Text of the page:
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Toronto Maple Leafs forward Phil Kessel talks with defenseman Dion Phaneuf during a break against the Boston Bruins in the third period of their NHL hockey game in Toronto November 30, 2011.Reuters

Phil the Thrill wants Toronto to take a chill pill.

With the Maple Leafs losing streak now at six games, leading scorer Phil Kessel made a rare appearance in front of the media on Thursday morning after practice to try and quell the growing storm.

One thing he said he doesn't agree with is the hullabaloo over captain Dion Phaneuf not speaking with the media after Tuesday's ugly loss to the St. Louis Blues.

Phaneuf was called out in particular by Fan 590 radio host Sid Seixeiro, who went on a blistering rant over the no-show.

"Him not talking one day, I think people made way too big a deal of it," Kessel said. "Everyone deserves a day or two off here.

"Dion's a fun guy in the room and everyone loves him here... What happened with him not talking got blown way out of proportion."

In fairness to Phaneuf, he generally speaks after every single game, win or lose. He ultimately appeared on both Toronto sports radio stations to offer a mea culpa, explaining he was too emotional to meet with the press after having one of his worst games of the year.

He reiterated those comments on Thursday, saying that he regretted the decision.

"I can't remember the last time that I didn't make myself available," Phaneuf said. "But I should have been available. You guys can keep asking away. I'm here for you today."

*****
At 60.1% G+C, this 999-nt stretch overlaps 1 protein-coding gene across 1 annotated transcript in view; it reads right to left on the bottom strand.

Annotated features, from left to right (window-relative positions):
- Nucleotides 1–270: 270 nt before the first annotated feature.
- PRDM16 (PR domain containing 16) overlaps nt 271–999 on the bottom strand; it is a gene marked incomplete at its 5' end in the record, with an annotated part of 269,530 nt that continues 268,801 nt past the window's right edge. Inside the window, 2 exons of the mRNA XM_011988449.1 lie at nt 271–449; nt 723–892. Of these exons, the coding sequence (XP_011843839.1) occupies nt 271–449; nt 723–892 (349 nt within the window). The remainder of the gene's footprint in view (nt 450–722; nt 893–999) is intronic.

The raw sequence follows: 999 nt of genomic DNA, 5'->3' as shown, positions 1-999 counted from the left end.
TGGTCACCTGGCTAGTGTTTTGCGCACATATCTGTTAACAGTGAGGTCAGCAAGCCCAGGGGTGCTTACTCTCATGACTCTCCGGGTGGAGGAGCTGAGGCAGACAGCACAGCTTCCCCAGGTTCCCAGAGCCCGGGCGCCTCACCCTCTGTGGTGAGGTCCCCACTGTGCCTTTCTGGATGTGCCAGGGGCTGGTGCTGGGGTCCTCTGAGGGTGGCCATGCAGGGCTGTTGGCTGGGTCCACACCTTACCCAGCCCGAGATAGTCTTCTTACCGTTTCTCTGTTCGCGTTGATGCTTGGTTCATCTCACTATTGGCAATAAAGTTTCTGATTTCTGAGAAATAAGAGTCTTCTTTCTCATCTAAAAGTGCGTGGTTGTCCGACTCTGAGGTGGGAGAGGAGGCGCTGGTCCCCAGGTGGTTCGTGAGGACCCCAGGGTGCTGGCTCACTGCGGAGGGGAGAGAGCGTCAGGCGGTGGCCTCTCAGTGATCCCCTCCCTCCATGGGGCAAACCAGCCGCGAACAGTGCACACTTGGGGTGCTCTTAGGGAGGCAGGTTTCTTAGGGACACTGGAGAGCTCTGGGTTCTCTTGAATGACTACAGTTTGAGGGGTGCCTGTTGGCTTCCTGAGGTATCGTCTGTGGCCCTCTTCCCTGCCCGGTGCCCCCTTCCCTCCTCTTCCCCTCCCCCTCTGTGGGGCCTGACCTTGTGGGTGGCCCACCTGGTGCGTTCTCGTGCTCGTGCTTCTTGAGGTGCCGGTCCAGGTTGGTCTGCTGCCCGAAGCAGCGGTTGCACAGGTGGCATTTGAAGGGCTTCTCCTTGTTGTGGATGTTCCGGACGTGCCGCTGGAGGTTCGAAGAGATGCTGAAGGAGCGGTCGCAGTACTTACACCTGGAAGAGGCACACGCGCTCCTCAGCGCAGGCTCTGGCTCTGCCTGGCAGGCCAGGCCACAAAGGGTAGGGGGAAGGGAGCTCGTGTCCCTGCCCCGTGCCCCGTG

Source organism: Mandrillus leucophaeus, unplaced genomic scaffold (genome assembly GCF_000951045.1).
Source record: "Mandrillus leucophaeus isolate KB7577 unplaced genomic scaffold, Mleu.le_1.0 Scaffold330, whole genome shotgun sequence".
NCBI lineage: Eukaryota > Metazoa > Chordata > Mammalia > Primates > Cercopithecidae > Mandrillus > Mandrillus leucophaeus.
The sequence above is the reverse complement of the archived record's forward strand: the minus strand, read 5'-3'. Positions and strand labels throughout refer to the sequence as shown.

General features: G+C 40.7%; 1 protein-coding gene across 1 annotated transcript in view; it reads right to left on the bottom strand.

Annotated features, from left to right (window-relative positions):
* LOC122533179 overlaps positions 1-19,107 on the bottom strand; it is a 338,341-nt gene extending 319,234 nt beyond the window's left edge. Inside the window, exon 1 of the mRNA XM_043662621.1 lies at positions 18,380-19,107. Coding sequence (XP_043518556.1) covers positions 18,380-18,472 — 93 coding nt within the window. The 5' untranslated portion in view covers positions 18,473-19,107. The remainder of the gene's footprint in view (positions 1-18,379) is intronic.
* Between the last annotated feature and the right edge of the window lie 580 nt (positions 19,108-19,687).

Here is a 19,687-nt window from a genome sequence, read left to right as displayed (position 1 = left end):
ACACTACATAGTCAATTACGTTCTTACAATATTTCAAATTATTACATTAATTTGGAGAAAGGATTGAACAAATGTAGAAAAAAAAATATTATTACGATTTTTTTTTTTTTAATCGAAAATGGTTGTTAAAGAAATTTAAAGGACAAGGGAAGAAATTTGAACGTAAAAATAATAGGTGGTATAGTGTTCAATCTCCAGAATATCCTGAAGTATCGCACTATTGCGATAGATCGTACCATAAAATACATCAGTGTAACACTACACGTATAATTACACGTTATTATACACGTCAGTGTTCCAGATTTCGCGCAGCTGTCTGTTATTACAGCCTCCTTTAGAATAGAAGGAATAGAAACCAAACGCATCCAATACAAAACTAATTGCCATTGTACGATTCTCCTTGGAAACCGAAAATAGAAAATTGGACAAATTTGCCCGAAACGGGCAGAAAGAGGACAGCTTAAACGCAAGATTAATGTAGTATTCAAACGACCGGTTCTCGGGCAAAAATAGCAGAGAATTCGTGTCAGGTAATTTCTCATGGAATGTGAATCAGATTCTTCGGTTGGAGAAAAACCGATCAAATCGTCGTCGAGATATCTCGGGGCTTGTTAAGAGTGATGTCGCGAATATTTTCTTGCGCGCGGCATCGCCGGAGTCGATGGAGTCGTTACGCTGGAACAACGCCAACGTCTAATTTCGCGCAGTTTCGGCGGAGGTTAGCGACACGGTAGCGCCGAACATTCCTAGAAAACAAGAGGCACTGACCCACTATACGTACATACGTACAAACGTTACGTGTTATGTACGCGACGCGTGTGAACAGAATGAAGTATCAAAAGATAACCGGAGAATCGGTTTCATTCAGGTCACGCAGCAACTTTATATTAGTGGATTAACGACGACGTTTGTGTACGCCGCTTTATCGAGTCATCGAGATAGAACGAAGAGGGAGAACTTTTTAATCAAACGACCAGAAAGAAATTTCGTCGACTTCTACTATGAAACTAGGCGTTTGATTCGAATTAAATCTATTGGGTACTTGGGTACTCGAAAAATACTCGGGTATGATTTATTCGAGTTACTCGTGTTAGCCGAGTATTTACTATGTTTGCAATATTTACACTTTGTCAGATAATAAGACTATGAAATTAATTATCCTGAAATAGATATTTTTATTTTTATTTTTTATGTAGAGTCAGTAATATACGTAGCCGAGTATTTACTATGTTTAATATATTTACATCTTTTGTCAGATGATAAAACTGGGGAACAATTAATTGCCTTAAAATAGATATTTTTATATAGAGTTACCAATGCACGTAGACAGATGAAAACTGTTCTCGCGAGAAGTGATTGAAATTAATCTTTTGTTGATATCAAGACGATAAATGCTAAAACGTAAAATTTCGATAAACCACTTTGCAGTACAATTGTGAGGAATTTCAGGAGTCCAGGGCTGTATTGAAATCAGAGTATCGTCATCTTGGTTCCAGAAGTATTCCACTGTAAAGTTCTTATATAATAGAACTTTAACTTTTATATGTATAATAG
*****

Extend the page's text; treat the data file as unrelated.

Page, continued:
Phaneuf also apologized for his play against the Blues, whose top line led by David Backes picked apart Toronto in what became a 5-3 win. The Leafs were outshot 23-7 in the first period and only a late comeback attempt and good goaltending by Jonathan Bernier made the score close.

"That wasn't even close to the level I have to play at," Phaneuf said. "I accept responsibility for that."

In addition to his thoughts on the captain, Kessel also offered a few comments on Toronto's slide, including that he didn't think they were that far away from pulling out of the abyss.

Currently tied with three teams with 80 points, the Leafs are technically in 10th place in the Eastern Conference and have played more games than all the teams they're deadlocked with.

It will likely take a run of at least five wins in their final eight games for Toronto to make the postseason, and back-to-back games against Philadelphia and Detroit starting on Friday loom large.

"I don't think we're playing that bad," Kessel said. "The past game we didn't play well a little bit but we fought back. Obviously we got to play better and find some wins.

"We're starting games terribly. We're getting down a couple goals. They're outplaying us for the first half of the game then all of a sudden we wake up and it's just too late."

Kessel added that he doesn't believe nerves are playing a role in his team's shaky starts.

"I don't think anyone's nervous," he said. "I think we're all professionals here. We've just got to play better at the start.

"There's pressure in any situation like this. Especially, what have we lost, five or six in a row here. We've just got to bounce back. If we can get a couple wins here, it'll be positive for our group."